By David Lawder and Andrea Shalal
WASHINGTON (Reuters) - Treasury Secretary Janet Yellen on Wednesday appealed to China and other countries to help end Russia's "heinous war" in Ukraine, warning in a landmark speech that those who seek to undermine Western sanctions face consequences.
Speaking at the Atlantic Council in Washington, Yellen said she "fervently" hoped that China would make something positive out of its "special relationship" with Russia and said Beijing's standing in the world would suffer if it fails to do so.
China cannot expect the global community to respect any future appeals from Beijing on sovereignty and territorial integrity if it fails to respect these principles in Ukraine "now when it counts," she said.
"The world’s attitude towards China and its willingness to embrace further economic integration may well be affected by China’s reaction to our call for resolute action on Russia," Yellen said.
Yellen said global economic growth would take a hit from the war between Russia and Ukraine and the Biden administration was resolute in its commitment to hold Russia accountable for its "horrific conduct" and its violations of international law.
"Rest assured, until Putin ends his heinous war of choice, the Biden Administration will work with our partners to push Russia further towards economic, financial, and strategic isolation," she said.
The Russian invasion had galvanized many countries and companies to take a unified stance and sever business ties with Moscow, in a way that could help shape the global response to other "unmet global challenges," Yellen said.
She warned those countries that were still "sitting on the fence, perhaps seeing an opportunity to gain by preserving their relationship with Russia and backfilling the void left by others" that their motivations were short-sighted.
"The future of our international order, both for peaceful security and economic prosperity, is at stake," she said. "And let’s be clear, the unified coalition ... will not be indifferent to actions that undermine the sanctions we’ve put in place."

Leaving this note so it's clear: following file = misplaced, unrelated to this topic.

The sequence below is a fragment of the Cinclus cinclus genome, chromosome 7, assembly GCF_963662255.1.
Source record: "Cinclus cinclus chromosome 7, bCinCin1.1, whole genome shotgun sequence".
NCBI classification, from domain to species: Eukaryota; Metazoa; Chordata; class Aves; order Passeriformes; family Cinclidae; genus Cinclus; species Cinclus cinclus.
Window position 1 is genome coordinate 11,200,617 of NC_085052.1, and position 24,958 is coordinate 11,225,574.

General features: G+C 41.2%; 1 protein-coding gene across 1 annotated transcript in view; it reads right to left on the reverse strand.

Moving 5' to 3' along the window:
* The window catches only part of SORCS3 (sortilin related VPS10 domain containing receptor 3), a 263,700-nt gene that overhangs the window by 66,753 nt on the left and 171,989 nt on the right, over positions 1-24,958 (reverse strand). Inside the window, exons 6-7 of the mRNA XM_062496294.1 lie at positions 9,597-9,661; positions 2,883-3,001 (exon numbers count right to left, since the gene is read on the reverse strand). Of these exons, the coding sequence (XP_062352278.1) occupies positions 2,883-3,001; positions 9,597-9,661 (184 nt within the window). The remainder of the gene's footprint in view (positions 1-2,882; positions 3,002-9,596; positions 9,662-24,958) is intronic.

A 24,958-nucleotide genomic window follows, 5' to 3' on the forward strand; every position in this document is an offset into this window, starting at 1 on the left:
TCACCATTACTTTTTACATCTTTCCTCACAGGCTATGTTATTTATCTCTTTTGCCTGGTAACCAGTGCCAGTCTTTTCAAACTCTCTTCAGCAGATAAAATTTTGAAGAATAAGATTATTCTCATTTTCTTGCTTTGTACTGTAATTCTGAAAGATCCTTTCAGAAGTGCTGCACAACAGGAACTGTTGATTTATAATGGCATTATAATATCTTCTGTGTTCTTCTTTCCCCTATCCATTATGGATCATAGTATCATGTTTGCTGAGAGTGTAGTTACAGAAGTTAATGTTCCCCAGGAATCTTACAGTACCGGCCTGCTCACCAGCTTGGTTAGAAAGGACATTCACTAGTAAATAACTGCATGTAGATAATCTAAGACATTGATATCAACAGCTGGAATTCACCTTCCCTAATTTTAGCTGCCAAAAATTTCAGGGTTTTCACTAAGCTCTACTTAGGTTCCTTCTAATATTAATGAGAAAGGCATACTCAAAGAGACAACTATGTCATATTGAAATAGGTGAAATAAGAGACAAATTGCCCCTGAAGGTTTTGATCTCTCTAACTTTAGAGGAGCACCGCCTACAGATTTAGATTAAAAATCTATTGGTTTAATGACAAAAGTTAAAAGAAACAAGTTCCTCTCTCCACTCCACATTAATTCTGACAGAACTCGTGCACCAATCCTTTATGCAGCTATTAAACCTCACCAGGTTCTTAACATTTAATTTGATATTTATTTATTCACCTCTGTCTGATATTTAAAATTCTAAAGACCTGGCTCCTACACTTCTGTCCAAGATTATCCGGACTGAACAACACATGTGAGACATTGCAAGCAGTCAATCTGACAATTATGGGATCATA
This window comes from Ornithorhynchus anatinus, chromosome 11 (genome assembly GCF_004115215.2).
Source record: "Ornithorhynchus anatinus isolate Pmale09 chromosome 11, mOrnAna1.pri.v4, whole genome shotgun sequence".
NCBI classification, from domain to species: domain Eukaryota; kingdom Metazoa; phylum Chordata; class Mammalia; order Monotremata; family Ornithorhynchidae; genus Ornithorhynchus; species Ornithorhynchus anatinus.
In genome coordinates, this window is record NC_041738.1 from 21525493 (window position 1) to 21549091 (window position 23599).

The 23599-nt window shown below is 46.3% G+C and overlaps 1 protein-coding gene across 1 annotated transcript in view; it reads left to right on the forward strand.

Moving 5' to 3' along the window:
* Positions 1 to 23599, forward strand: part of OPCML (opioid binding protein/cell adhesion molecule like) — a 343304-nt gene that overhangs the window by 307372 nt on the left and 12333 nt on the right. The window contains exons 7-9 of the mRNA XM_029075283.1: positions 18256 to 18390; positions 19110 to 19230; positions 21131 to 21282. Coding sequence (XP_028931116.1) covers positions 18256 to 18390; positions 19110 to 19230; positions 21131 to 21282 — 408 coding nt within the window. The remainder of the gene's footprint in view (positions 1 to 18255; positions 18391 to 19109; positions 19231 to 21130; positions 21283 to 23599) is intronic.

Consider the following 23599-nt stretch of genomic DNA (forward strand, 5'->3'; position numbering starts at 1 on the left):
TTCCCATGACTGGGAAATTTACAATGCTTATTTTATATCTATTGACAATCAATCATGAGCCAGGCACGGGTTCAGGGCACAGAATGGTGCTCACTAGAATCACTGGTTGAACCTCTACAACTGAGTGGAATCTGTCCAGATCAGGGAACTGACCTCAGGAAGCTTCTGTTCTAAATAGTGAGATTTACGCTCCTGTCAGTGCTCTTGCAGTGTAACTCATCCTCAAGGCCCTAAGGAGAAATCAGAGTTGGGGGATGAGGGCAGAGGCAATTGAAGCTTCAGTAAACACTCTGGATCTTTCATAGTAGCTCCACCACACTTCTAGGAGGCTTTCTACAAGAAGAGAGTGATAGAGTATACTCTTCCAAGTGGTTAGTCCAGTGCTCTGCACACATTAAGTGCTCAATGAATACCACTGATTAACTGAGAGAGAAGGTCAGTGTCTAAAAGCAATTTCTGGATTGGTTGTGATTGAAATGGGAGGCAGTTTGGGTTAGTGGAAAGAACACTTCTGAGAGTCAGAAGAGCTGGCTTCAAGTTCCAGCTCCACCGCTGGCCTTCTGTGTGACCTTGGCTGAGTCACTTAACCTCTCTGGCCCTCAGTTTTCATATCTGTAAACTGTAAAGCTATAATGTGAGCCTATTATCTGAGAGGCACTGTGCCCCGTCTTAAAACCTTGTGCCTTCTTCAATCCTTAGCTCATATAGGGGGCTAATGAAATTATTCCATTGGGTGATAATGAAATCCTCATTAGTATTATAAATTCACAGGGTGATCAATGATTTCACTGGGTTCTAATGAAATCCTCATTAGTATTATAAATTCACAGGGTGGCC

Yellen's remarks come days after President Joe Biden warned India, which has not imposed sanctions on Moscow, that buying more oil from Russia was not in India's interest and could hamper the U.S. response to the war in Ukraine.
Washington and its allies have sought to pressure India, China and other "fence-sitters" to take a clear stance opposing Russia and what it has called a "special military operation."
Tackling Other Big Issues
Yellen said Biden's multilateral approach had enabled the Group of Seven advanced economies to impose significant costs on Russia, and made clear they were acting in support of a rules-based global order that protects peace and prosperity.
She said the same approach - and shared values - could help solve other big issues, such as climate change, ending the COVID-19 pandemic, and supporting low-income countries.
Yellen said changes were also needed to "modernize" the Bretton Woods institutions created at the end of World War Two, including the International Monetary Fund and World Bank, to solve 21st century problems that have led to the current conflict.
Her calls come after Biden said Russia should be excluded from the Group of 20 major economies.
"Some may say that now is not the right time to think big," she said, citing the war and the lingering pandemic. "Yet, I see this as the right time to work to address the gaps in our international financial system that we are witnessing in real time."
In a question and answer session, Yellen said that the United States needed to work hard with China to avoid a bipolar global financial system that pits democracies against autocratic countries. China has benefited from the U.S.-led financial architecture but its reliance on state-owned enterprises and other economic practices puts U.S. national security interests at risk.
She also said that she was concerned about China's new strict pandemic lockdowns causing a new wave of supply chain disruptions that could hurt the world's economic recovery.
Yellen also called for a shift to 'friendshoring' of supply chains to trusted partner countries free of geopolitical conflicts.
"I would like to see us preserve the benefits of deep economic integration with China, not moving to a bipolar world, but I believe that's a danger we need to address," she said.
(Reporting by Andrea Shalal and David Lawder; Editing by Lincoln Feast and Andrea Ricci)